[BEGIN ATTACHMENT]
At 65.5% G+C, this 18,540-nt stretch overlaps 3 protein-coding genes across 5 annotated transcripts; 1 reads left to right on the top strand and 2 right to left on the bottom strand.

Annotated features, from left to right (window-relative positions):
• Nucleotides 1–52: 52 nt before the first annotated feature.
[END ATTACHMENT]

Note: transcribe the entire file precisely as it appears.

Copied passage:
At 65.5% G+C, this 18,540-nt stretch overlaps 3 protein-coding genes across 5 annotated transcripts; 1 reads left to right on the top strand and 2 right to left on the bottom strand.

Annotated features, from left to right (window-relative positions):
• Nucleotides 1–52: 52 nt before the first annotated feature.